Elections & Voting Resources


Know your rights as a Washington State voter and stay updated about legislation that will impact you and your community with APRI Seattle.

Voters Pamphlet King (Seattle Area) {needs link}

Update Voter's Registration

Military and Overseas Voters

Voters With Disabilities

Are you prepared to vote?

  • Update your signature is the most important thing to do at this time.  Ballots have been discounted at large numbers due to no signature matches.  Elderly voters are the most at risk of having ballots not counted due to signature.

  • Make sure you follow all the instructions for filling out the ballot.  Do not forget to sign the back!  

  • Placing your phone number on the back of the envelope is optional but it is used to contact you if there are concerns regarding your ballot.  Without the phone number you will have to wait to be contacted by mail which could take several months.

  • The most important part of the ballot is the removal tab!  There is a bar code on the tab that will allow you to track your vote on line with the Department of Elections

  • DON”T wait until November 6 to turn in your ballot!  The sooner you mail it, the sooner it will be counted!!




If you were convicted of a felony in Washington State, your right to vote is restored as long as you are not under the authority (in prison or on community custody) of the Department of Corrections (DOC). Once your right is restored, you must re-register to vote in order to receive a ballot.


Help us let others know they are eligible to vote


Changing the law is just Step 1 in extending legal rights.

Step 2 is making sure people know what their legal rights are.

Step 3 is to advocate that individuals actually exercise those rights.


A case in point is the reform passed by the state legislature in 2009 that changed the restoration of voting rights for people with felony convictions.  The law now says that the right to vote is restored automatically upon completion of any prison term and period of community supervision by the State Department of Corrections.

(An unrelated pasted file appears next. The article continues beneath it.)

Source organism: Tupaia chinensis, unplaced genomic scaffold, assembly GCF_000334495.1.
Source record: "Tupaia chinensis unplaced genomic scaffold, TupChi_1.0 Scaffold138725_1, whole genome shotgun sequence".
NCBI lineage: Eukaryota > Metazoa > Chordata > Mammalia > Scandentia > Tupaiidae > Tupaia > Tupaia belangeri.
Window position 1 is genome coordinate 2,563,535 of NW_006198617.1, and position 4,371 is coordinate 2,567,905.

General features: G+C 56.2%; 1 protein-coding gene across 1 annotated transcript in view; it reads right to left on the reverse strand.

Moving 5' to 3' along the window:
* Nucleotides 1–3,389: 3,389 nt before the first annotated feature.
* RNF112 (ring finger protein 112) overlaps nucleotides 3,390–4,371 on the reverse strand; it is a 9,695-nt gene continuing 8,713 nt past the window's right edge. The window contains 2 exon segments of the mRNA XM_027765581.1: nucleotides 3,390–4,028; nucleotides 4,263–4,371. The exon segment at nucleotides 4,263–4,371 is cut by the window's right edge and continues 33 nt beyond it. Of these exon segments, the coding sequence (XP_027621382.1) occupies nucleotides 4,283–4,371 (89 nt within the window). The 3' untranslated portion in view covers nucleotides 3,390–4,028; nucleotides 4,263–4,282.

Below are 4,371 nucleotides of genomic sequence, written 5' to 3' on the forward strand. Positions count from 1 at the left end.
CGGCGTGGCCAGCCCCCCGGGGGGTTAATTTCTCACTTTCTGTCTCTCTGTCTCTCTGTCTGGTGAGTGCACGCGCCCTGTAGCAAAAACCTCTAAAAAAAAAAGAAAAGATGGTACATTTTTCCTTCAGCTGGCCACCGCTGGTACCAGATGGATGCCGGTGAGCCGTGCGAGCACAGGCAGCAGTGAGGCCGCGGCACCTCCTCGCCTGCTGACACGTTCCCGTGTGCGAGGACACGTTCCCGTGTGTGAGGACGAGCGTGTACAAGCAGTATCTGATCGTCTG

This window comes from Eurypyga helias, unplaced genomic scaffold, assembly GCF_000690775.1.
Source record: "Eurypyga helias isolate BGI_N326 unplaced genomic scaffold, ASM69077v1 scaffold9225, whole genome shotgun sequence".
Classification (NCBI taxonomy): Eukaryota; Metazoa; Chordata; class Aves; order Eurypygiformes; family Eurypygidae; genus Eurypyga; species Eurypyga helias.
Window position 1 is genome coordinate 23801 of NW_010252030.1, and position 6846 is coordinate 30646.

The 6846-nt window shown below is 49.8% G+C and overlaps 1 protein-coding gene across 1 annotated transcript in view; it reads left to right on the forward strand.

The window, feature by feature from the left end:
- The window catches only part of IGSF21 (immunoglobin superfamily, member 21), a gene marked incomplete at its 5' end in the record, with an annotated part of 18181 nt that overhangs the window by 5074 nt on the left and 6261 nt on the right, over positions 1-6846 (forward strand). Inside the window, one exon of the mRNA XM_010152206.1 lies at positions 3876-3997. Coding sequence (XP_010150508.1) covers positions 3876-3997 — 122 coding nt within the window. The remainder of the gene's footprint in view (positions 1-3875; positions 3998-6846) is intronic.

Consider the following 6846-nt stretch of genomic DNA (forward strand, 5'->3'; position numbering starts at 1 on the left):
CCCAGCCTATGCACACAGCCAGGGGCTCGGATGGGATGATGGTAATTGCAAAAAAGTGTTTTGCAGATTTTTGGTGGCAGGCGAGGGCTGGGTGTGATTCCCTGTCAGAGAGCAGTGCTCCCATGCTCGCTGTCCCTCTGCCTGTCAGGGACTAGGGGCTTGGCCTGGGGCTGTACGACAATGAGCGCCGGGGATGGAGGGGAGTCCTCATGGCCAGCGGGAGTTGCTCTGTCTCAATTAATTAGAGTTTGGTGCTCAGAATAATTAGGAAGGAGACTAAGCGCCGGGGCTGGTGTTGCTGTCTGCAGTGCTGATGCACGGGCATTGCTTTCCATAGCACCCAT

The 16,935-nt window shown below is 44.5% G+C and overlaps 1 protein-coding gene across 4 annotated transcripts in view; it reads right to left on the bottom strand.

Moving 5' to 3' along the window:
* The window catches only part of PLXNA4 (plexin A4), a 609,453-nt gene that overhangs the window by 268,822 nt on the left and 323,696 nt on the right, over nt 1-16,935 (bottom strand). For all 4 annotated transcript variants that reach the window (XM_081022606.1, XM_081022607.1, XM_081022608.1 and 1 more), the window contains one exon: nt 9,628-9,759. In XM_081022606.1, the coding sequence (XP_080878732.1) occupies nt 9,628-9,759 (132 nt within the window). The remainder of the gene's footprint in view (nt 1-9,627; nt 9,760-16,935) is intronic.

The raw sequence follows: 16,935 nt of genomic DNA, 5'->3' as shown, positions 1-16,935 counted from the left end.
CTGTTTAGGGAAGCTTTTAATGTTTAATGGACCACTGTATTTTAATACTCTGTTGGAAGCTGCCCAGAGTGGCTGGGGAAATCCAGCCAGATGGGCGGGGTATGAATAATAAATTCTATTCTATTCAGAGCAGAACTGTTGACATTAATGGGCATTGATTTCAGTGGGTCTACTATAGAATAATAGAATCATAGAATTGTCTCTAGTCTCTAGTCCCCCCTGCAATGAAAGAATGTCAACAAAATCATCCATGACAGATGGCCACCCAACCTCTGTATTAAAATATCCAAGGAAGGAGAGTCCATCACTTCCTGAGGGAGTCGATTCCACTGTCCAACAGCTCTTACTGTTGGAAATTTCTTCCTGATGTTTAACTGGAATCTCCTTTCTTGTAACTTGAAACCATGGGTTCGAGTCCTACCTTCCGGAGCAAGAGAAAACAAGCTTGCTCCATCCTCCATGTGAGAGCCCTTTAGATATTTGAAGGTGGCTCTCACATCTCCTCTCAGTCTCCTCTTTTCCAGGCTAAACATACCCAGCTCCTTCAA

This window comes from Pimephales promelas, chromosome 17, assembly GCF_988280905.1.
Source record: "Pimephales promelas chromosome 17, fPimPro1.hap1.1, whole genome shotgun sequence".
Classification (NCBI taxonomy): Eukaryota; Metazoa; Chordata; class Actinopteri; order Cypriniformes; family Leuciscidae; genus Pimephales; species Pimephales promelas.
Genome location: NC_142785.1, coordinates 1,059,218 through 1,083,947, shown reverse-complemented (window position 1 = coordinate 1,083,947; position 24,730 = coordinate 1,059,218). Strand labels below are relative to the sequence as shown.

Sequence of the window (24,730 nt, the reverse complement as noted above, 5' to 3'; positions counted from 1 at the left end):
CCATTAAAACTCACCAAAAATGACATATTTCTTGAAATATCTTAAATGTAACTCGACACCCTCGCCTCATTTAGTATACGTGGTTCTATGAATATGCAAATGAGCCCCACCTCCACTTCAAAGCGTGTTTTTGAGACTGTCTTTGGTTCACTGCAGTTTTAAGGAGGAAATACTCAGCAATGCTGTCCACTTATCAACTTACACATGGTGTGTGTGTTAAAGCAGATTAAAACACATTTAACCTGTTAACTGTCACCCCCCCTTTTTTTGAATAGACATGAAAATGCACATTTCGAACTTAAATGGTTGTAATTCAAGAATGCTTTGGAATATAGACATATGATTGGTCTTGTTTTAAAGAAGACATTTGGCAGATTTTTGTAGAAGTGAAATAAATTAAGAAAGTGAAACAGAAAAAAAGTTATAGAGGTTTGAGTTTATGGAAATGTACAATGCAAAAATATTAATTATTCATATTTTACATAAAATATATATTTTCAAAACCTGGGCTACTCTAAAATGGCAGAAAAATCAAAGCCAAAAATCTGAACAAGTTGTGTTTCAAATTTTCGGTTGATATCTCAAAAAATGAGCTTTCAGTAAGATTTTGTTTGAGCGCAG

The Washington Christian Leaders Coalition participated with the ACLU in the effort to change the previous law which required people to fully pay off all legal system debts – known as Legal Financial Obligations or LFOs – before regaining the franchise

We pointed out that limiting the right to vote according to one’s finances was a modern form of the despised poll tax. Despite the fact that this reform was adopted three years ago, many people remain unaware of the change and believe they’re still ineligible to vote – which means they don’t vote.

The WCLC and ACLU-WA is working hard to help eligible voters understand that they do have the right to vote under the new law and is encouraging them to use that right. The ACLU has developed a new, easy-to-use guide to voting rights – “Criminal Conviction: Can I Vote?”. It’s a step-by-step tool that lets people with past convictions know whether they are eligible to register and cast their ballot.

Want to help? First take our quiz,

What’s Keeping Voters from Voting

Encourage anyone you know who may have been directly affected by the reform in voting rights restoration to register and vote.  Let them and agencies which serve them know about the ACLU’s online voting rights page. Link. And if you’re eligible to vote and haven’t yet registered, you can do so online today via the Secretary of State’s website.